Ratner has been vilified — both fairly and unfairly — by opponents of the Atlantic Yards project. But let's be clear: What he did has nothing whatsoever to do with basketball. Ratner didn't buy the Nets as a stand-alone commercial enterprise in the hopes that ticket sales and television revenue would exceed players' salaries and administration costs. Ratner was buying eminent domain insurance. Basketball also had very little to do with Ratner's sale of the Nets. Ratner got hit by the recession. Fighting the court challenges to his project took longer than he thought. He became dangerously overextended. His shareholders got restless. He realized had to dump the fancy Frank Gehry design for something more along the lines of a Kleenex box. Prokhorov helped Ratner out by buying a controlling interest in the Nets. But he also paid off some of Ratner's debts, lent him $75 million, picked up some of his debt service, acquired a small stake in the arena, and bought an option on 20 percent of the entire Atlantic Yards project. This wasn't a fire sale of a distressed basketball franchise. It was a general-purpose real estate bailout.

Did Ratner even care that he lost the Nets? Once he won his eminent domain case, the team had served its purpose. He's not a basketball fan. He's a real estate developer. The asset he wanted to hang on to was the arena, and with good reason. According to Ratner, the Barclays Center (the naming right of which, by the way, earned him a cool $400 million) is going to bring in somewhere around $120 million in revenue a year. Operating costs will be $30 million. The mortgage comes to $50 million. That leaves $35 million in profit on Ratner's $350 million up-front investment, for an annual return of 10 percent.3 'That is pretty good out of the box,' Ratner said in a recent interview. 'It will increase as time goes on.' Not to mention that the rental market in Brooklyn is heating up, the first of Ratner's residential towers is about to break ground, and his company also happens to own two large retail properties directly adjacent to Atlantic Yards, which can only appreciate now that there's a small city going up next door. When David Stern says that the 'previous ownership' of the Nets lost 'several million dollars' on the sale of the team, he is apparently not counting the profits on the arena, the eminent domain victory, the long-term value of that extra 14 acres, or the appreciation of Ratner's adjoining properties. That is not a lie, exactly. It is an artful misrepresentation. It is like looking at a perfectly respectable kasha knish and pretending it is a ham sandwich.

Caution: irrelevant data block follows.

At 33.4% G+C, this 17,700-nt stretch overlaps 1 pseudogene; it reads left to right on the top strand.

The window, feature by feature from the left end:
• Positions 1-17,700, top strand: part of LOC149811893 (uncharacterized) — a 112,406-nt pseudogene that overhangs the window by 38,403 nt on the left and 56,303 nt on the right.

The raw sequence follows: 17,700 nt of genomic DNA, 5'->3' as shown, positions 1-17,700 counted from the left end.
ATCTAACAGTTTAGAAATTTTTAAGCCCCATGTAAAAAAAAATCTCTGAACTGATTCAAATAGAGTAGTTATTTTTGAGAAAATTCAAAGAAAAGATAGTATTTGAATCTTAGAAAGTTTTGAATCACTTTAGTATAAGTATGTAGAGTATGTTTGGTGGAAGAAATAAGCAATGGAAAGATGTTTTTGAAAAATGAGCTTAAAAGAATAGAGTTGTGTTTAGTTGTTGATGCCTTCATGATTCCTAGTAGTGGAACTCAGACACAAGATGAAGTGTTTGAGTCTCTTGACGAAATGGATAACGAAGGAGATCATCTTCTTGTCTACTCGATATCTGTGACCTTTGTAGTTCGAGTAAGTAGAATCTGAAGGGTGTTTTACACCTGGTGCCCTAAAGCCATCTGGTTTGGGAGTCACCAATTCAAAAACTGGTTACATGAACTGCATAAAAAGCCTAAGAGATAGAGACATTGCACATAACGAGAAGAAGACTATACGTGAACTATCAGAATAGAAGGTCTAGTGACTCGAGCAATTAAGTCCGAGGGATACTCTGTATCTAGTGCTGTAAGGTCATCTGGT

And let's not forget Mikhail Prokhorov. How does he feel about buying into the financial sinkhole that is professional basketball? The blog NetsDaily4 recently dug up the following quotation from a 2010 interview Prokhorov did with the Russian business newspaper Vedomosti:

'We have a team, we're building the arena, we've hired professional management, we have the option to buy into another large project, the building of an office center. For me, this is a project with explosive profit potential. The capitalization of the team will be $700 million after we move to Brooklyn. It will earn approximately 30 [million]. And the arena will be worth around $1 billion.'"

It's hard to read Gladwell's piece and regard the players as the villains in the NBA lockout. Sure, the players would like a greater share of league revenues. But are they really as greedy as Stern, Prokhorov and Ratner? I doubt it.